Florida Scrub Lizard Reintroduction
In 2012, the USFWS was petitioned to list the Florida scrub lizard (Sceloporus woodi) as threatened, and FWC received funds to conduct a status survey in 2017-18. In the past 30 years, the range of the species along the Atlantic Coast has contracted 48 miles northward. The northernmost populations now occur in two scrub preserves in northern Palm Beach County, despite the presence of suitable habitat in other county-owned scrub preserves farther south. Hypoluxo Scrub Natural Area, which is located 23 miles south of the nearest population, contains 60 acres of good-looking habitat, but the last lizard was seen ca. 2005, possibly because of feral cat predation. The objective of this study is to experimentally reintroduce scrub lizards into Hypoluxo Scrub Natural Area.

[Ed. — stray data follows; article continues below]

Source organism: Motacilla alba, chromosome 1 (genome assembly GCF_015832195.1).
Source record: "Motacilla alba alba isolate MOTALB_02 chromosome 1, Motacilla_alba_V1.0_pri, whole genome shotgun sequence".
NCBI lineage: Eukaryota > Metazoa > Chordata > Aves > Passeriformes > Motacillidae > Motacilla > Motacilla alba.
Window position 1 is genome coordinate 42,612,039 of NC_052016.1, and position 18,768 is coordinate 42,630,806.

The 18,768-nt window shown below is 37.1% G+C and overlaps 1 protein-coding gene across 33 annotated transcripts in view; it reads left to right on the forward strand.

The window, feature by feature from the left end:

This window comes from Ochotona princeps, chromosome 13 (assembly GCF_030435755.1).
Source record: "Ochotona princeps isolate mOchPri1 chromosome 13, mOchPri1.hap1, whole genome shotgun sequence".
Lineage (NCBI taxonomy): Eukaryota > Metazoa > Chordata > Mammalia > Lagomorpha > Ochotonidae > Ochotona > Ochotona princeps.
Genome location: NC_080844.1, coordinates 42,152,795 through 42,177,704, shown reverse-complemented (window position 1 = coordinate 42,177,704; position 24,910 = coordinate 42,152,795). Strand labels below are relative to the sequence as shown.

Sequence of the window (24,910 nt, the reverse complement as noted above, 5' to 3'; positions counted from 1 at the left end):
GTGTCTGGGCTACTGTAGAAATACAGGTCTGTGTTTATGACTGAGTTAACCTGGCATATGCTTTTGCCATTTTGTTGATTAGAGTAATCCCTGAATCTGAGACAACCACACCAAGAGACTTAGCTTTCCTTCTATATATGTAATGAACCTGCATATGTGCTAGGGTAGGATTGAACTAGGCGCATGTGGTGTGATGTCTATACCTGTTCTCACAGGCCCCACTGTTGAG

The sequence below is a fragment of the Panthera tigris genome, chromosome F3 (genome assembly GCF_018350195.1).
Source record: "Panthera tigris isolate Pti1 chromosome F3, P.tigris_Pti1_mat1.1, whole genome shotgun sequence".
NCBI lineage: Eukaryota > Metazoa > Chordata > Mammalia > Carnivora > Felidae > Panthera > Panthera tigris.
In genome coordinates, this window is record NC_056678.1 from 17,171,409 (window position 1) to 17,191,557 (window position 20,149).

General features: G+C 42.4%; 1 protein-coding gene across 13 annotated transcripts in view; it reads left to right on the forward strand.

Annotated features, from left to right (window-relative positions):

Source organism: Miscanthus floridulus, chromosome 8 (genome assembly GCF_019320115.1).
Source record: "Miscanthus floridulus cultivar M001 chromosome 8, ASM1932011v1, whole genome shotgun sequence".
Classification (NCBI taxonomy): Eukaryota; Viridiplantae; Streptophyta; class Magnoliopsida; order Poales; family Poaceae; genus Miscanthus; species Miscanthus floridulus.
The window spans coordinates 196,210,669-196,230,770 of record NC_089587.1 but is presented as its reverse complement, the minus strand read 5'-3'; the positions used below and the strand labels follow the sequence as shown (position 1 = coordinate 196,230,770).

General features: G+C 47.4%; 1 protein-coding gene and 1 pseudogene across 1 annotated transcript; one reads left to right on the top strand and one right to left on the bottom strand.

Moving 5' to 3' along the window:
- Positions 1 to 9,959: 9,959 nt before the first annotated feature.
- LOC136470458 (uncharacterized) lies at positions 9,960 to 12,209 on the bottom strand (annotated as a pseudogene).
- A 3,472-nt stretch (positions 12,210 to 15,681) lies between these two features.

FWRI biologists obtained permits to collect 50 scrub lizards each from Jonathan Dickinson and Sea Branch Preserve state parks, which have robust populations in southern Martin County. In February-March 2019, 50 female and 50 male lizards were collected from these two state parks and released at Hypoluxo Scrub Natural Area after taking measurements and genetic samples (toes). The introduced population will be monitored every other month via pedestrian surveys. After 2 years, when the entire population should have turned over, genetic samples will be collected from 20 lizards to determine relatedness of individuals and relative contribution of genetic material from the two founder populations. If genetic diversity is low, additional animals may be introduced.